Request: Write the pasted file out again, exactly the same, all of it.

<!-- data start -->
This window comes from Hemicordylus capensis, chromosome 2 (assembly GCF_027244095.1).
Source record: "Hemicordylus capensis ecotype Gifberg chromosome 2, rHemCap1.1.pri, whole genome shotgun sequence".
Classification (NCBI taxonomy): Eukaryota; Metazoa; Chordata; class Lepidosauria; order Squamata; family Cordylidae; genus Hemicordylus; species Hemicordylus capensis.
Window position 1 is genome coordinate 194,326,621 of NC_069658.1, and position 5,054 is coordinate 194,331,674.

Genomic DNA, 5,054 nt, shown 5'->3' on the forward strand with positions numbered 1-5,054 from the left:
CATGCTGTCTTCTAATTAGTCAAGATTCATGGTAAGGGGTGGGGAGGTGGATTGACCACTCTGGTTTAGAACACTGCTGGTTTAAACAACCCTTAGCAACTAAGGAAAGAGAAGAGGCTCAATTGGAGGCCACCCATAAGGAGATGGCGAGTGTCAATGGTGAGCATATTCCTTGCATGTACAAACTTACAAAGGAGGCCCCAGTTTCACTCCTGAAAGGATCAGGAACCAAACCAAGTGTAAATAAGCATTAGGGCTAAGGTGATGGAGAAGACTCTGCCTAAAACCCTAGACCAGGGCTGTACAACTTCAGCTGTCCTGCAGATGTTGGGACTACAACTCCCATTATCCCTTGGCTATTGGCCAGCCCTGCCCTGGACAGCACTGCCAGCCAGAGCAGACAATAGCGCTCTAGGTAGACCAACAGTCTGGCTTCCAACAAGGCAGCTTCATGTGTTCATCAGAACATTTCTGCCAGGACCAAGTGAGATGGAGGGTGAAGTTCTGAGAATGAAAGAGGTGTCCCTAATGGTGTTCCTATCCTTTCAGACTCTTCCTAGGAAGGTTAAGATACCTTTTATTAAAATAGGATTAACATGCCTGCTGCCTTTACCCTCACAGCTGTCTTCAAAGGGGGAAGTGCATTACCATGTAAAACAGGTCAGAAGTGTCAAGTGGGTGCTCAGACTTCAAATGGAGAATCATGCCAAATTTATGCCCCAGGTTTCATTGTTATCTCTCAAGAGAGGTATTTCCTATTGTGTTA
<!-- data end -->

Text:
This window comes from Hemicordylus capensis, chromosome 2 (assembly GCF_027244095.1).
Source record: "Hemicordylus capensis ecotype Gifberg chromosome 2, rHemCap1.1.pri, whole genome shotgun sequence".
Classification (NCBI taxonomy): Eukaryota; Metazoa; Chordata; class Lepidosauria; order Squamata; family Cordylidae; genus Hemicordylus; species Hemicordylus capensis.
Window position 1 is genome coordinate 194,326,621 of NC_069658.1, and position 5,054 is coordinate 194,331,674.

Genomic DNA, 5,054 nt, shown 5'->3' on the forward strand with positions numbered 1-5,054 from the left:
CATGCTGTCTTCTAATTAGTCAAGATTCATGGTAAGGGGTGGGGAGGTGGATTGACCACTCTGGTTTAGAACACTGCTGGTTTAAACAACCCTTAGCAACTAAGGAAAGAGAAGAGGCTCAATTGGAGGCCACCCATAAGGAGATGGCGAGTGTCAATGGTGAGCATATTCCTTGCATGTACAAACTTACAAAGGAGGCCCCAGTTTCACTCCTGAAAGGATCAGGAACCAAACCAAGTGTAAATAAGCATTAGGGCTAAGGTGATGGAGAAGACTCTGCCTAAAACCCTAGACCAGGGCTGTACAACTTCAGCTGTCCTGCAGATGTTGGGACTACAACTCCCATTATCCCTTGGCTATTGGCCAGCCCTGCCCTGGACAGCACTGCCAGCCAGAGCAGACAATAGCGCTCTAGGTAGACCAACAGTCTGGCTTCCAACAAGGCAGCTTCATGTGTTCATCAGAACATTTCTGCCAGGACCAAGTGAGATGGAGGGTGAAGTTCTGAGAATGAAAGAGGTGTCCCTAATGGTGTTCCTATCCTTTCAGACTCTTCCTAGGAAGGTTAAGATACCTTTTATTAAAATAGGATTAACATGCCTGCTGCCTTTACCCTCACAGCTGTCTTCAAAGGGGGAAGTGCATTACCATGTAAAACAGGTCAGAAGTGTCAAGTGGGTGCTCAGACTTCAAATGGAGAATCATGCCAAATTTATGCCCCAGGTTTCATTGTTATCTCTCAAGAGAGGTATTTCCTATTGTGTTA